Goldman School of Public Policy - University of California, Berkeley

Selected Publications

Was Justice O’Connor Right? Race and Highly Selective College Admissions in 25 Years

Rothstein, Jesse with Alan Krueger and Sarah Turner. In College Access: Opportunity or Privilege, Michael McPherson and Morton Schapiro, eds, New York: The College Board, 2006, pp. 35-46.

Abstract

In her opinion in Grutter v. Bollinger, Justice Sandra Day O’Connor concluded that affirmative action in college admissions is justifiable, but not in perpetuity: “We expect that 25 years from now, the use of racial preferences will no longer be necessary to further the interest [in student body diversity] approved today.”

The rate at which racial gaps in precollegiate academic achievement can plausibly be expected to erode is a matter of considerable uncertainty. In this essay, we attempt to evaluate the plausibility of Justice O’Connor’s conjecture by projecting the racial composition of the 2025 elite college applicant pool. Our projections extrapolate past trends on two important margins: Gaps between the economic resources of black and white students’ families, and narrowing of test score gaps between black and white students with similar family incomes. Just as the last decades have seen considerable narrowing of gaps on each margin, further progress can be expected over the next quarter century.
Our central question is whether this progress will plausibly be fast enough to validate Justice O’Connor’s prediction. We are well aware of the hazards inherent in our exercise: No such distant projections can be definitive. Nevertheless, by relying on reasonable historical assumptions that are arguably optimistic, we develop a baseline case for assessing the likelihood of O’Connor’s forecast.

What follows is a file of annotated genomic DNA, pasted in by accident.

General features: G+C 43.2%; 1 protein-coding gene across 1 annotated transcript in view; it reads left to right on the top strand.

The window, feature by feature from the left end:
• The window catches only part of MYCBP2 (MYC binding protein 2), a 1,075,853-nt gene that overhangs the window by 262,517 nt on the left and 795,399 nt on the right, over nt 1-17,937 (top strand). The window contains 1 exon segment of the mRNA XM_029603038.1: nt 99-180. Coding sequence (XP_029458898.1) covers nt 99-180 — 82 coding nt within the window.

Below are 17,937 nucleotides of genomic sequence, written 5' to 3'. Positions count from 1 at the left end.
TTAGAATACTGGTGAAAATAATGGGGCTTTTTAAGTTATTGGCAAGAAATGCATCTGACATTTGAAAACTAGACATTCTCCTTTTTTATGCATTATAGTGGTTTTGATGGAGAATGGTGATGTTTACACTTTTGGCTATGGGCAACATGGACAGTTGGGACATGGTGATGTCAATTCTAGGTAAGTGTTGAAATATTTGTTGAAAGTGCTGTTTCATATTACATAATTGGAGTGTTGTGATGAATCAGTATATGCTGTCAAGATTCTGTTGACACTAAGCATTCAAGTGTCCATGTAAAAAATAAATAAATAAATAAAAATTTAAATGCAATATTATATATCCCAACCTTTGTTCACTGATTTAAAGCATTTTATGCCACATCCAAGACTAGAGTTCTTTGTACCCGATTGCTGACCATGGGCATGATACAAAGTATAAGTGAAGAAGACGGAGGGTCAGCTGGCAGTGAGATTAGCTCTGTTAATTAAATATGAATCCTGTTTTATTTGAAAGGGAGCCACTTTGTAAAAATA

We conclude that under reasonable assumptions, African American students will continue to be substantially underrepresented among the most qualified college applicants for the foreseeable future. The magnitude of the underrepresentation is likely to shrink—in our most optimistic simulation, somewhat over half of the gap that would be opened by the elimination of race preferences will be closed by the projected improvement in black achievement.

Still, it seems unlikely that today’s level of racial diversity will be achievable without some form of continuing affirmative action. If the Supreme Court follows through with O’Connor’s stated intention to ban affirmative action in 25 years, and if colleges do not adjust in other ways (such as reducing the importance of numerical qualifications to admissions), we project substantial declines in the representation of African Americans among admitted students at selective institutions.

Our analysis proceeds from the assumption that the most likely future course will resemble past trends. Substantial changes in educational policy, in school effectiveness, and in income inequality would all have important effects on black test score distributions and on the admissions landscape.